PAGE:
On view this month at Praz-Delavallade in Paris, the gallery presents The Greek Garden, a groups how show drawing on the writings of Friedrich Nietzsche’s The Gay Science, and using its tenants to explore notions of vanity, politics, spirituality and science. “The Greeks were superficial – out of profundity,” the text reads. “And isn’t it precisely what we are coming back to? – we spiritual adventurers, who have scaled the highest and most dangerous peak of today’s thought and looked round from up there, looked down from up there. Aren’t we, then, precisely, Greeks?”
The quote makes for a striking inquiry into the state of modernity, awash in polarizing political arguments, bureaucratic wrangling, pandemics and ecological disasters, and the gallery makes the most of its notions, pulling together a range of works that pose difficult questions of beauty and politics in the modern era, and how notions of joy and beauty can proliferate in even the most challenging of contexts.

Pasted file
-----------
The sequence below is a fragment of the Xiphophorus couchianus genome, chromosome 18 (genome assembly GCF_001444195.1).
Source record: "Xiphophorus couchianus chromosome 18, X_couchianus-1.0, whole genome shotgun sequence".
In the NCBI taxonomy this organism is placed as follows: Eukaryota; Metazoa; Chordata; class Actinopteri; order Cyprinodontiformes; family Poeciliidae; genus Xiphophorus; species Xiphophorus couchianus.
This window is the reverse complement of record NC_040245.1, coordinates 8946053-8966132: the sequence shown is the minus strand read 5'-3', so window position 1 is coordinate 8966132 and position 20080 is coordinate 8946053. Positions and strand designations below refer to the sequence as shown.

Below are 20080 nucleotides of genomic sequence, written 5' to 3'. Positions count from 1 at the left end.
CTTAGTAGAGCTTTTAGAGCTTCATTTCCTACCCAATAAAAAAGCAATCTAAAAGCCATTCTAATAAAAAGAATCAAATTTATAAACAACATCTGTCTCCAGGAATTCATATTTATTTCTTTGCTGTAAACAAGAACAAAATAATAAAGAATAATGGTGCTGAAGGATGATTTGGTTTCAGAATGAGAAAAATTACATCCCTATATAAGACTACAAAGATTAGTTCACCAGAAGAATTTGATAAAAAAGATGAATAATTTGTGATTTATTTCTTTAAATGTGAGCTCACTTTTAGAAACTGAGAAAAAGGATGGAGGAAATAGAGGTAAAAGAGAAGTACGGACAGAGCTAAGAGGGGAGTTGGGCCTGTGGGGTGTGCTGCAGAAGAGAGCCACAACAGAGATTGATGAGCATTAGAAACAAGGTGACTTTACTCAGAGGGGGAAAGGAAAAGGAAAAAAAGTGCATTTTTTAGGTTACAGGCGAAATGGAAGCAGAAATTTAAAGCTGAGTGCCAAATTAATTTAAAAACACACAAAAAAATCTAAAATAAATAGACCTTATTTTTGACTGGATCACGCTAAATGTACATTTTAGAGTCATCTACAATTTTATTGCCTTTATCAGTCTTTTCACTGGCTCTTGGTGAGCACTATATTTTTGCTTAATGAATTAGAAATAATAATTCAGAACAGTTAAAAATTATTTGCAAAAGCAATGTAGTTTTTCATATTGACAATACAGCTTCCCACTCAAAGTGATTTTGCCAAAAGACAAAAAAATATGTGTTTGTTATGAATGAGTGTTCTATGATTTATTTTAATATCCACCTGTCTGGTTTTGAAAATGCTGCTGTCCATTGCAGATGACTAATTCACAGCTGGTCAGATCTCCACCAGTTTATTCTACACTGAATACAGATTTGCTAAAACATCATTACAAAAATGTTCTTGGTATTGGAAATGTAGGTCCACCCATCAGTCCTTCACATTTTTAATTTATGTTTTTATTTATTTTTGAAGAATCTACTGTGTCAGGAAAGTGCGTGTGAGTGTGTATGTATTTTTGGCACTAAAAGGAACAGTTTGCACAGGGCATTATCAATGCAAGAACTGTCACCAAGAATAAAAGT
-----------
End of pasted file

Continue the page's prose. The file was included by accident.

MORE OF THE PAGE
The result is a series of works that makes the most of beauty, and asks just how artists manage to escape the trauma and violence of modernity. There’s quite literal visions of escape in the works of Guy Yanai and Jules de Balincourt, showcasing sun-washed scenes and tropical paradises that put the mind into a state of relaxation and nostalgia, while in works like Elad Lassry’s Bunnies, the artist embraces a sense of bumor and a stark, minimalist style that nevertheless exudes a simple sense of joy. Other photos, like the work of Camille Vivier, draw a more specific pleasure in the body itself, depicting nude models and statues in a frank, yet sensuous manner that delves into the human form as a last escape.
In each work, the artist’s determination to wring beauty from the contemporary era is readily present, and introduces a powerful sense of the historical resonance of art in times of turbulence. Soothing the mind and eye, these works underscore a vital place for art in a time of struggle.
– C. Rhinhart
The Greek Garden [Exhibition Site]